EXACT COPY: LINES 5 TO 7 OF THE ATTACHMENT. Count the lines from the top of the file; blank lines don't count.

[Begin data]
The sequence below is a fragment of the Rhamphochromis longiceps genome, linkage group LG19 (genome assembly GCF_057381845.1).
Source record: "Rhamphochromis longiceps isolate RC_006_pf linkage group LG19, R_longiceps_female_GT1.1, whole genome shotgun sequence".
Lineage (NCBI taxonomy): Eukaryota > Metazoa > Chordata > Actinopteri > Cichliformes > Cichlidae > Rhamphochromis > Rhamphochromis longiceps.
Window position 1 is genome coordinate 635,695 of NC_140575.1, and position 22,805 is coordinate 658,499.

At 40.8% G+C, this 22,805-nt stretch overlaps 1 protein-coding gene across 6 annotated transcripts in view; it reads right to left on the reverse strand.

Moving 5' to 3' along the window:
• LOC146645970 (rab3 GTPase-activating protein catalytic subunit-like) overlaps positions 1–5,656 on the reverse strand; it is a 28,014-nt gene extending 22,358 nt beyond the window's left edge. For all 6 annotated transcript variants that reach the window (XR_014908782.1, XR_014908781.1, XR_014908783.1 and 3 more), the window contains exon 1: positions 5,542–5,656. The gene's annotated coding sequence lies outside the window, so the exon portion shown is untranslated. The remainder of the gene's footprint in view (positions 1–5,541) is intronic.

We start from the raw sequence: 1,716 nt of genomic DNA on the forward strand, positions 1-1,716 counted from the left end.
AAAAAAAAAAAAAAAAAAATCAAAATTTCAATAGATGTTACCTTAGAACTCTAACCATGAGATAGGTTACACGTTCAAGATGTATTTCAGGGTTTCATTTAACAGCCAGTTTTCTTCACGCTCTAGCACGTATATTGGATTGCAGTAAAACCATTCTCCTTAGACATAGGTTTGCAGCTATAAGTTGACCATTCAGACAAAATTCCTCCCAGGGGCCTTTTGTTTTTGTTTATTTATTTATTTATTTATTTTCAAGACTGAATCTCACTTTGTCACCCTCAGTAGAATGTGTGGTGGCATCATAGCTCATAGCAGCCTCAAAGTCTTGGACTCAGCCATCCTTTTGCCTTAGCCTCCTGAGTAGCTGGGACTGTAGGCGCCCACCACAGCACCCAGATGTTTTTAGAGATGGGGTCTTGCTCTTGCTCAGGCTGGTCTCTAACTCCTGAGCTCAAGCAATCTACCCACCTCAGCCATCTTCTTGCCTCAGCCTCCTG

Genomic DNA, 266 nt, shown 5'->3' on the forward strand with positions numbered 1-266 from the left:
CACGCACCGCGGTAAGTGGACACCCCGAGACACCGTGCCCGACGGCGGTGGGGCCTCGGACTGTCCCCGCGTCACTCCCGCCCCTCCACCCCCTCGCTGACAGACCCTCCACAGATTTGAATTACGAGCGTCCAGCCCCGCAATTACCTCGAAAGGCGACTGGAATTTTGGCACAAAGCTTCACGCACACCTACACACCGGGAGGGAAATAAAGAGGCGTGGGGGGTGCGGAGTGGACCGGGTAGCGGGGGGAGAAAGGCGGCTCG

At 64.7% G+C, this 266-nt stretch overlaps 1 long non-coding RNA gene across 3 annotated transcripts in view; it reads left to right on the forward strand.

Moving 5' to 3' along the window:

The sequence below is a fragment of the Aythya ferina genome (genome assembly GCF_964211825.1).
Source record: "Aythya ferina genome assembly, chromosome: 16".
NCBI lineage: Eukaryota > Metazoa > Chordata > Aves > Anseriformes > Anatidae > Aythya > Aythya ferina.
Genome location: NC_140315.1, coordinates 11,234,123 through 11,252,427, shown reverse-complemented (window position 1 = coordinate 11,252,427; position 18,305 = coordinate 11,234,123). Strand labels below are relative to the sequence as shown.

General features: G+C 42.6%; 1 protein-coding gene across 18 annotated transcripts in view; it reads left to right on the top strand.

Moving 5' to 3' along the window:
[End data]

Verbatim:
At 40.8% G+C, this 22,805-nt stretch overlaps 1 protein-coding gene across 6 annotated transcripts in view; it reads right to left on the reverse strand.

Moving 5' to 3' along the window:
• LOC146645970 (rab3 GTPase-activating protein catalytic subunit-like) overlaps positions 1–5,656 on the reverse strand; it is a 28,014-nt gene extending 22,358 nt beyond the window's left edge. For all 6 annotated transcript variants that reach the window (XR_014908782.1, XR_014908781.1, XR_014908783.1 and 3 more), the window contains exon 1: positions 5,542–5,656. The gene's annotated coding sequence lies outside the window, so the exon portion shown is untranslated. The remainder of the gene's footprint in view (positions 1–5,541) is intronic.